A highway expansion and transit project for the southern I-25 corridor, dubbed T-REX (Transportation Expansion Project), was completed on November 17, 2006. The project installed wider and additional highway lanes, and improved highway access and drainage. The project also includes a light rail line that traverses from downtown to the south end of the metro area at Lincoln Avenue. The project spanned almost 19 miles (31 km) along the highway with an additional line traveling parallel to part of I-225, stopping just short of Parker Road.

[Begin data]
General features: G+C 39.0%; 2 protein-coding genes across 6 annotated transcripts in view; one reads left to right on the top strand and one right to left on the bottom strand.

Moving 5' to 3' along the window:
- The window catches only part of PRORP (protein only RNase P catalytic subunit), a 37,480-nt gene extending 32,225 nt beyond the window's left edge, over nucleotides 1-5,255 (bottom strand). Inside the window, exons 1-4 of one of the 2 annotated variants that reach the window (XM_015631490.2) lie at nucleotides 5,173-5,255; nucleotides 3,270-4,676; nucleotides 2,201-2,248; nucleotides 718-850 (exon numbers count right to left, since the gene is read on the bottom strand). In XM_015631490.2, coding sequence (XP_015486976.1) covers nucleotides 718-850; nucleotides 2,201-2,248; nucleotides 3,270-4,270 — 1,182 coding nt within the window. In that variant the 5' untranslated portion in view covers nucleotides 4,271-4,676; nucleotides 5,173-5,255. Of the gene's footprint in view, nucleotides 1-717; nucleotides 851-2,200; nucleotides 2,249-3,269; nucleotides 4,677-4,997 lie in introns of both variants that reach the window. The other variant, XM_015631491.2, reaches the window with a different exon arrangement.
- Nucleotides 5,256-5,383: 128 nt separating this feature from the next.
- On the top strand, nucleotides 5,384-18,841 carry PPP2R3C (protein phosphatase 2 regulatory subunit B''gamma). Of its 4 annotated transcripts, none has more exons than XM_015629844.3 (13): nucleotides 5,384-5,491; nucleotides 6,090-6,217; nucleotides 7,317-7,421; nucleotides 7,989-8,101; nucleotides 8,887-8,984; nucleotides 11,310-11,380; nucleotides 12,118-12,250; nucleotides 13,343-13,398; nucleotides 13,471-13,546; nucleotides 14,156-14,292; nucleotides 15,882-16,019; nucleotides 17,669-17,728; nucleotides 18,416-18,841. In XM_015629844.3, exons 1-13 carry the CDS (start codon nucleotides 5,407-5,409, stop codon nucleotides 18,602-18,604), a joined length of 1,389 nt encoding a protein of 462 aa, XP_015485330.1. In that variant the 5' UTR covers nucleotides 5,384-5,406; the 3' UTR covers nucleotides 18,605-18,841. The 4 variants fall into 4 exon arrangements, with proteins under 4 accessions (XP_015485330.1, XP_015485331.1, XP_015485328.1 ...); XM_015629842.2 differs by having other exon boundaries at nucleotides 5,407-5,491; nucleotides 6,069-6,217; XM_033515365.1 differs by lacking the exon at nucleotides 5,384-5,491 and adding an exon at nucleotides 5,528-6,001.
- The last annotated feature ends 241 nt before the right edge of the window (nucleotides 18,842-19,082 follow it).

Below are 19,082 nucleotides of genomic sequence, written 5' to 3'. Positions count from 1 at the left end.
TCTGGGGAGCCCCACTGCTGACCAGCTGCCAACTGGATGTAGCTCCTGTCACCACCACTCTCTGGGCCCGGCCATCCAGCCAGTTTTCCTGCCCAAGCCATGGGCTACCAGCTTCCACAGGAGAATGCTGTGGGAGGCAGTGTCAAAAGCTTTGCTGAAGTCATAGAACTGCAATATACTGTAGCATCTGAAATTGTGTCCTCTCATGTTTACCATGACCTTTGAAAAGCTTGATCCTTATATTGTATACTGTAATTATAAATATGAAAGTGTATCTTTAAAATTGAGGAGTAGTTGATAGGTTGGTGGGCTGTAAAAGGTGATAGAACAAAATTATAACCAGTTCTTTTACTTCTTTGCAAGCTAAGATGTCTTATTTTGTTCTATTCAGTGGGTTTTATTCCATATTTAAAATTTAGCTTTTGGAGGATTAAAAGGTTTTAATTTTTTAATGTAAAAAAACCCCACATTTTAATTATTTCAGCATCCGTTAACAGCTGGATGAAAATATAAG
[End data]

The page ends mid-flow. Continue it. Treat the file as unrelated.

Denver has many nationally recognized museums, including a new wing for the Denver Art Museum by world-renowned architect Daniel Libeskind, the second largest Performing Arts Center in the nation after Lincoln Center in New York City and bustling neighborhoods such as LoDo, filled with art galleries, restaurants, bars and clubs. That is part of the reason why Denver was, in 2006, recognized for the third year in a row as the best city for singles. Denver's neighborhoods also continue their influx of diverse people and businesses while the city's cultural institutions grow and prosper. The city acquired the estate of abstract expressionist painter Clyfford Still in 2004 and built a museum to exhibit his works near the Denver Art Museum. The Denver Museum of Nature and Science holds an aquamarine specimen valued at over $1 million, as well as specimens of the state mineral, rhodochrosite. Every September the Denver Mart, at 451 E. 58th Avenue, hosts a gem and mineral show. The state history museum, History Colorado Center, opened in April 2012. It features hands-on and interactive exhibits, artifacts and programs about Colorado history. It was named in 2013 by True West Magazine as one of the top-ten "must see" history museums in the country. History Colorado's Byers-Evans House Museum and the Molly Brown House are nearby.